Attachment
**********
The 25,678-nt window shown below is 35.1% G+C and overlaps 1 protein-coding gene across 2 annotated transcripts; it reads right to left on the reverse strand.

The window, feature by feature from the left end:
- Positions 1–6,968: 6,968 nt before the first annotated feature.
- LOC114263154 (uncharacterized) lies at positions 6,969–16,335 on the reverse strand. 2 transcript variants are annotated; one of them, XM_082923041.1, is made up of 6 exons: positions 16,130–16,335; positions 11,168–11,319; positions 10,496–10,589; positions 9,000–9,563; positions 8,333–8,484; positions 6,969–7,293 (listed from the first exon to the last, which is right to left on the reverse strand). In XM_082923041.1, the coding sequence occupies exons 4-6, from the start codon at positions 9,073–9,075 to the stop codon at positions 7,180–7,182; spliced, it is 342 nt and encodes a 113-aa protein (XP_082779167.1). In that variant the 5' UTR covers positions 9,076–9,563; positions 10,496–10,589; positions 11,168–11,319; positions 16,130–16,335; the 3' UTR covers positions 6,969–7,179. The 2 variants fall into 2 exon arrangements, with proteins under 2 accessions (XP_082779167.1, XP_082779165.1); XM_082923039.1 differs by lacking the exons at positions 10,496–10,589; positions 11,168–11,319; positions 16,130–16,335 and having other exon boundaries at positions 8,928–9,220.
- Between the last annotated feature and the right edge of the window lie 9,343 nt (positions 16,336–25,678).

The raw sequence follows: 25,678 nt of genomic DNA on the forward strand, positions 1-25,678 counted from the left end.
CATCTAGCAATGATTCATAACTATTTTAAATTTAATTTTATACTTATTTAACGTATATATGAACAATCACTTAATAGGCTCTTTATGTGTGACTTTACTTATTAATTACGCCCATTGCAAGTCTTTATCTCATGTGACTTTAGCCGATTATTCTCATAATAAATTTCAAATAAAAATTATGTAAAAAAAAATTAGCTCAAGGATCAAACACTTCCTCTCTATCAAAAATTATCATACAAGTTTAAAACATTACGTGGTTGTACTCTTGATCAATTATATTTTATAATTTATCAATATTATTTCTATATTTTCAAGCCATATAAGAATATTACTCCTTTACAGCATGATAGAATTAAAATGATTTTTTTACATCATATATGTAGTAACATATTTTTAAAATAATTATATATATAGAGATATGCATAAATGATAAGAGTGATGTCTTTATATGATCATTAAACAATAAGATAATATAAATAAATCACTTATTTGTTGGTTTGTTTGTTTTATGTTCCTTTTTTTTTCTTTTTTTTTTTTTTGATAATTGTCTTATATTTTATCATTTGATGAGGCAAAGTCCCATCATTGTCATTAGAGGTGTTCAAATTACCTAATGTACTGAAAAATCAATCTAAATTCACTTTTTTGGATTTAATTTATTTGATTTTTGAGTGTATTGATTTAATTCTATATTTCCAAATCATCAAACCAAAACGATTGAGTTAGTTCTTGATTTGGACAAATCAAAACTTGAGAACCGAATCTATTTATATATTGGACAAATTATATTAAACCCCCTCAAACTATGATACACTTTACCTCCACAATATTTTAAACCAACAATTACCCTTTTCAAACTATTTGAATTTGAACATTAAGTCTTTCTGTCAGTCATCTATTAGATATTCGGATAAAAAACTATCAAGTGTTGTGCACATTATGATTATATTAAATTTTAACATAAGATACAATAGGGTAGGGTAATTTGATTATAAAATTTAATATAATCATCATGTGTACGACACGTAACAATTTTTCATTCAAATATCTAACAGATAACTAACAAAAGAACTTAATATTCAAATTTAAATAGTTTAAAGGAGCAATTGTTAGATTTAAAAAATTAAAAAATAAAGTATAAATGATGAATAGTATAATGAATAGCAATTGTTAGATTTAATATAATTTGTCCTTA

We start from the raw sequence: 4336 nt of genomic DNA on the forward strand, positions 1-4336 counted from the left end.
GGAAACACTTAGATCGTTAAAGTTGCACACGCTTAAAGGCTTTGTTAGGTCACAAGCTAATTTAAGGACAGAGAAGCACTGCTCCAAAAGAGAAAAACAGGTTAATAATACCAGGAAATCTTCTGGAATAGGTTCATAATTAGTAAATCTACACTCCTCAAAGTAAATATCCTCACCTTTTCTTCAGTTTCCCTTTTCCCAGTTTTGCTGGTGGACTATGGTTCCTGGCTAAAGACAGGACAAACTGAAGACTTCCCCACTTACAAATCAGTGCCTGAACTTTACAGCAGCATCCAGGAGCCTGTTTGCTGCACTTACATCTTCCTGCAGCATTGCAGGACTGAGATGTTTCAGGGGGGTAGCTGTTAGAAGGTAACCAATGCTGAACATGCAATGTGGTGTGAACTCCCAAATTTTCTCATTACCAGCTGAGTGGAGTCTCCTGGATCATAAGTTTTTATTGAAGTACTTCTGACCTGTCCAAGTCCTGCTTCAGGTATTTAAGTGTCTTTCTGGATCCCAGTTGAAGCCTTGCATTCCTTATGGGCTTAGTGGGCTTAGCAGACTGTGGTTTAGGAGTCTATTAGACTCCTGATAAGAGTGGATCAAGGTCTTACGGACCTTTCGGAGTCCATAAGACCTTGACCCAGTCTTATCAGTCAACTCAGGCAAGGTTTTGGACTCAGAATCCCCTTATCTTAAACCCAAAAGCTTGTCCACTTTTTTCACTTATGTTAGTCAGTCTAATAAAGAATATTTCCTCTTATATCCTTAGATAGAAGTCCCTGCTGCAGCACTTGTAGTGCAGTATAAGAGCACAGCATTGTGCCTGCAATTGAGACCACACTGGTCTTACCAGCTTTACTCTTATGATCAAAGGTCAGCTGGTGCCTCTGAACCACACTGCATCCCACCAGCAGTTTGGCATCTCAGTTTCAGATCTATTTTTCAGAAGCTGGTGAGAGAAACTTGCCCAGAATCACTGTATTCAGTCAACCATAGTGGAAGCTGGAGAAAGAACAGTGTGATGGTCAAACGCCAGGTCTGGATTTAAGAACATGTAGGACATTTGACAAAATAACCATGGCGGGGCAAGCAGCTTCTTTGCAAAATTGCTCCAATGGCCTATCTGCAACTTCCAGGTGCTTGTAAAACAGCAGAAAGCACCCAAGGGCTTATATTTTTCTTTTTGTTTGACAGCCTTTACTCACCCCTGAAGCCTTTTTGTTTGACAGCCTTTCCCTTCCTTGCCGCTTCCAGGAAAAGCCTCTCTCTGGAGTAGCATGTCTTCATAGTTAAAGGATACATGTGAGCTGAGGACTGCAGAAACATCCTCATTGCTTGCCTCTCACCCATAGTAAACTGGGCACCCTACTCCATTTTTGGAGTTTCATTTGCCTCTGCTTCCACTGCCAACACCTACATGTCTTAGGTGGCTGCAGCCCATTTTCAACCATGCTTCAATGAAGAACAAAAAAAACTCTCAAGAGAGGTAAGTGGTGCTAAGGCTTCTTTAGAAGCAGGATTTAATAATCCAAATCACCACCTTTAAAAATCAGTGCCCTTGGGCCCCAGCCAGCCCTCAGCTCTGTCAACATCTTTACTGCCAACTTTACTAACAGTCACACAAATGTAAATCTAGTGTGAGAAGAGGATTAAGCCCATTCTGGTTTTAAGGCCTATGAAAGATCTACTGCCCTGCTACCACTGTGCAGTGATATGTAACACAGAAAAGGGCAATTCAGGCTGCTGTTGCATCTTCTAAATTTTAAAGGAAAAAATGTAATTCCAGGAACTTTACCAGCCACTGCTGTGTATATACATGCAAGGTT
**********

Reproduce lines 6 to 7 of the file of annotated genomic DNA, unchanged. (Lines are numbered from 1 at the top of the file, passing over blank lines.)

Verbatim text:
The raw sequence follows: 25,678 nt of genomic DNA on the forward strand, positions 1-25,678 counted from the left end.
CATCTAGCAATGATTCATAACTATTTTAAATTTAATTTTATACTTATTTAACGTATATATGAACAATCACTTAATAGGCTCTTTATGTGTGACTTTACTTATTAATTACGCCCATTGCAAGTCTTTATCTCATGTGACTTTAGCCGATTATTCTCATAATAAATTTCAAATAAAAATTATGTAAAAAAAAATTAGCTCAAGGATCAAACACTTCCTCTCTATCAAAAATTATCATACAAGTTTAAAACATTACGTGGTTGTACTCTTGATCAATTATATTTTATAATTTATCAATATTATTTCTATATTTTCAAGCCATATAAGAATATTACTCCTTTACAGCATGATAGAATTAAAATGATTTTTTTACATCATATATGTAGTAACATATTTTTAAAATAATTATATATATAGAGATATGCATAAATGATAAGAGTGATGTCTTTATATGATCATTAAACAATAAGATAATATAAATAAATCACTTATTTGTTGGTTTGTTTGTTTTATGTTCCTTTTTTTTTCTTTTTTTTTTTTTTGATAATTGTCTTATATTTTATCATTTGATGAGGCAAAGTCCCATCATTGTCATTAGAGGTGTTCAAATTACCTAATGTACTGAAAAATCAATCTAAATTCACTTTTTTGGATTTAATTTATTTGATTTTTGAGTGTATTGATTTAATTCTATATTTCCAAATCATCAAACCAAAACGATTGAGTTAGTTCTTGATTTGGACAAATCAAAACTTGAGAACCGAATCTATTTATATATTGGACAAATTATATTAAACCCCCTCAAACTATGATACACTTTACCTCCACAATATTTTAAACCAACAATTACCCTTTTCAAACTATTTGAATTTGAACATTAAGTCTTTCTGTCAGTCATCTATTAGATATTCGGATAAAAAACTATCAAGTGTTGTGCACATTATGATTATATTAAATTTTAACATAAGATACAATAGGGTAGGGTAATTTGATTATAAAATTTAATATAATCATCATGTGTACGACACGTAACAATTTTTCATTCAAATATCTAACAGATAACTAACAAAAGAACTTAATATTCAAATTTAAATAGTTTAAAGGAGCAATTGTTAGATTTAAAAAATTAAAAAATAAAGTATAAATGATGAATAGTATAATGAATAGCAATTGTTAGATTTAATATAATTTGTCCTTA